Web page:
FAQs

Q. I would like to have my tank pumped out but, I don’t know where it is?

A. Check first with you local health dept. records of new septics, and as builts of repairs are kept on file. Have your tax map handy so they can find your file. If no records are available Tyndall Septic Systems can use a steel probe to locate the tank. In some cases, an electronic locator that has a flushable transmitter can be used to locate hart to find tanks. This new method eliminates the need to dig up a customers property with heavy equipment.

Q. I see advertisements for additives which claim to extend the life of my septic. Is it worth investing in these products?

A. Additives are not a substitute for proper maintenance such as pumping your tank every 2-3 years depending on the number of occupants at a residence. Most additives do very little to help your system and some additives can actually hinder the natural biological process. This can cause solids to re-suspend and clog drain fields. This includes yeast, bacteria, enzymes and chemicals.

Q. What would cause my septic to fail?

A. Failure to have your septic system cleaned and inspected regularly.

  • Excessive water use can cause a hydraulic overload.
  • Tank baffles that are not in tact.
  • Fine solids from washing machine and suspended materials – clogging pores in soil bed.
  • Improper installation of leach fields, or insufficient absorption area.
  • All of the above are better described in “How does my septic System Work”.

Q. How do I know when my tank is ready to be cleaned?

A. A good rule of thumb is to have it done every 1-3 years. This depends on the size of the tank and the number of occupants in a household. We recommend you keep a record of each service and the company that provided that service. This will be useful in case of purchase or sale of a home.

Q. Is it true I can go several years without having my tank serviced without a problem?

A. No, this is not true, although you may go several years without a problem, when a situation does arise it may not be possible to provide a simple repair. It is best to have your tank serviced and inspected regularly to avoid costly repairs or a full system replacement. Would sewer systems be better to treat household waste?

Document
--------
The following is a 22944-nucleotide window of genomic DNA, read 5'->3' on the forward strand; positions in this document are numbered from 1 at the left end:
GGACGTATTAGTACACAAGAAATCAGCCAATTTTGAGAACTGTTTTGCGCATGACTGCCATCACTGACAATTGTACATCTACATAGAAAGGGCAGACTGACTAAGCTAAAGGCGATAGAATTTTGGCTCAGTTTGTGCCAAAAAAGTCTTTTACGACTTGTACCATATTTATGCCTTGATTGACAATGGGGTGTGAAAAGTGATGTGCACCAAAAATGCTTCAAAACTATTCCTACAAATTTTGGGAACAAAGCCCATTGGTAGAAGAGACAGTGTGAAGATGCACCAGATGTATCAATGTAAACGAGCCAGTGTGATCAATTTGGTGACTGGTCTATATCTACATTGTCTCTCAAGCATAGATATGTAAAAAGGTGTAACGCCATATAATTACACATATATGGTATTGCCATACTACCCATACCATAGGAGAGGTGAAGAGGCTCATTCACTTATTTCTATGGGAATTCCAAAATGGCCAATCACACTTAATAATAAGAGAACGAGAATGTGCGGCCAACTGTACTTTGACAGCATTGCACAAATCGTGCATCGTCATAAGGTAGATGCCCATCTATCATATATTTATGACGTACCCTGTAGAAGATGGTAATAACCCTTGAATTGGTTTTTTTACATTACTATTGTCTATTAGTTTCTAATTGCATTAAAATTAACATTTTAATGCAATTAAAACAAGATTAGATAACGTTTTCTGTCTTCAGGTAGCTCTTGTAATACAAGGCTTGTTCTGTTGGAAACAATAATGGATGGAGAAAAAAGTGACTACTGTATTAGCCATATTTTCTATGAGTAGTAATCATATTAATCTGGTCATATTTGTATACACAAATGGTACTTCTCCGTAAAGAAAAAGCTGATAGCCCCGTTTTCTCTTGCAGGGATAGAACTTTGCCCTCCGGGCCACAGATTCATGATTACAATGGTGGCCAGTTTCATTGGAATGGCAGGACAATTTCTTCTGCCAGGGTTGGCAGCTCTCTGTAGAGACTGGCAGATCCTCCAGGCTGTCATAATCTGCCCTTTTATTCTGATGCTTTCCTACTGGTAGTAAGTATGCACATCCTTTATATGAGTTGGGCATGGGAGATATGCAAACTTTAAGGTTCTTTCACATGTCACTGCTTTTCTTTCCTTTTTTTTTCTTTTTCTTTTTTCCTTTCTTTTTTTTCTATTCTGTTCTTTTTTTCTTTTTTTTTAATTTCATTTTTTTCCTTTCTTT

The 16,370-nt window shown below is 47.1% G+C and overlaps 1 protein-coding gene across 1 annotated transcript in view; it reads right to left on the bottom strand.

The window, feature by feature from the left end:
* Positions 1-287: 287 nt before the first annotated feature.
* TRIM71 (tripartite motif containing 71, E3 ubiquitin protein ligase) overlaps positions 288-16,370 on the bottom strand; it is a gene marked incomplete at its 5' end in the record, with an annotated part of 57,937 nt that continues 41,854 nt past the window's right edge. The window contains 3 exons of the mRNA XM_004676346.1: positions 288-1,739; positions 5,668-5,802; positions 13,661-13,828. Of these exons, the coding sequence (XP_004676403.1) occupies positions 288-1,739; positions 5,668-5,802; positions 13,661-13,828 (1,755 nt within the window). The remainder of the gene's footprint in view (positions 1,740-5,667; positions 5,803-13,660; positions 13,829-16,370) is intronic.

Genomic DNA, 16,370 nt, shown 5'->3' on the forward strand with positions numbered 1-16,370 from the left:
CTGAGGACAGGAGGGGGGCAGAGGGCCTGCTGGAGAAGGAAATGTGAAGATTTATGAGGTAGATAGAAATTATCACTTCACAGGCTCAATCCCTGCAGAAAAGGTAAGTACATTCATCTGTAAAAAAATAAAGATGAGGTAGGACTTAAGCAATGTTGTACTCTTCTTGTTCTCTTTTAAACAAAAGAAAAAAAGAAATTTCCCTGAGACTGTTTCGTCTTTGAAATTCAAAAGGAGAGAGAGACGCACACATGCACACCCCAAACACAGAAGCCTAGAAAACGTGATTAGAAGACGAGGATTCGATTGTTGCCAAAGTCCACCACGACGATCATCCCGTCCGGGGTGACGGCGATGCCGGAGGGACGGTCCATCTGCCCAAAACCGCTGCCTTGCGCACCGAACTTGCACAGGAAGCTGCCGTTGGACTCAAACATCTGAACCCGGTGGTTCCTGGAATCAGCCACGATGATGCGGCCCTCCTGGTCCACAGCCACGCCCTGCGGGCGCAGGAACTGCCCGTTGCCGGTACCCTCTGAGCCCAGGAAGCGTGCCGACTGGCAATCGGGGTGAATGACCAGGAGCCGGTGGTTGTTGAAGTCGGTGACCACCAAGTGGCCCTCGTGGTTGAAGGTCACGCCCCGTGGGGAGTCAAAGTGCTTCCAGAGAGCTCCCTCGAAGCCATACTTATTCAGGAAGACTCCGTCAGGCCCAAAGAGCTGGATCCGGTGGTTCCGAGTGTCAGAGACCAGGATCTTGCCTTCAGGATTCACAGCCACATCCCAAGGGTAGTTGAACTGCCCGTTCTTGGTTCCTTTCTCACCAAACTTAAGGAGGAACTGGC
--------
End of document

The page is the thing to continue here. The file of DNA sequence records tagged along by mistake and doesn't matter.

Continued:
Q. Would sewer systems be better to treat household waste?

A. The answer to this depends on the area in which you live. For example in Lake Communities where building lots can be small, the septic fields were restricted in size when originally constructed and may be inadequate for the current daily water usage. However, a properly designed and maintained system could last many years in ideal conditions. Septic Systems can be far more economical in comparison to municipal sewer systems.

Q. Infiltrators, Diffusers, etc. What are they? Are they better? How do they work?

A. Introduced in the 80’s, these products are nothing magical and are no better than the soil you install them in. They are simply be another design for a drainfield. Several of these designs are questionable in their method of operation. Some of these systems are designed to operate without a gravel, which in our opinion is not recommended. These units are only to be used on septic repairs, not in new construction by regulation of the Putnam County Health Dept. Some benefits to their use include the capability to hold a higher volume of water then a standard drainfield. This is useful in areas where slow perculation and usable area are an issue.

Q. How can I prevent having Septic back ups and clogged drain lines?

A. Grease is the number one cause for drainage back ups. Keep all cooking grease out of your drains. Cooking grease as it cools down in a pipe line attaches to the pipe and solidifies this occurs commonly in your house trap and inlet baffle at the tank. Clean your house trap on an annual basis.

Q. How do I clean my house trap?

A. Your house trap is a section of pip shaped like a U with two caps and a vent line to outside. Its purpose is to keep gases and odors from entering the house from the septic tank. The U connection contains water which block out the gases. In order to clean the trap, locate the two caps on the top and remove. In many cases they will have to be chiseled off. Replace with rubber or lead caps that can be easily removed with a rubber glove and a paint stirrer, clean all build up inside, while running water to carry away debris. A shop vac may be used if necessary.

Q. Who do I call to have my tank cleaned?

A. Use a local company that can handle all of you septic needs. A local company tends to invest in its name and reputation. Your concerns are their concerns. Remember a septic that ceases to work properly can affect not only you, but your neighbors as well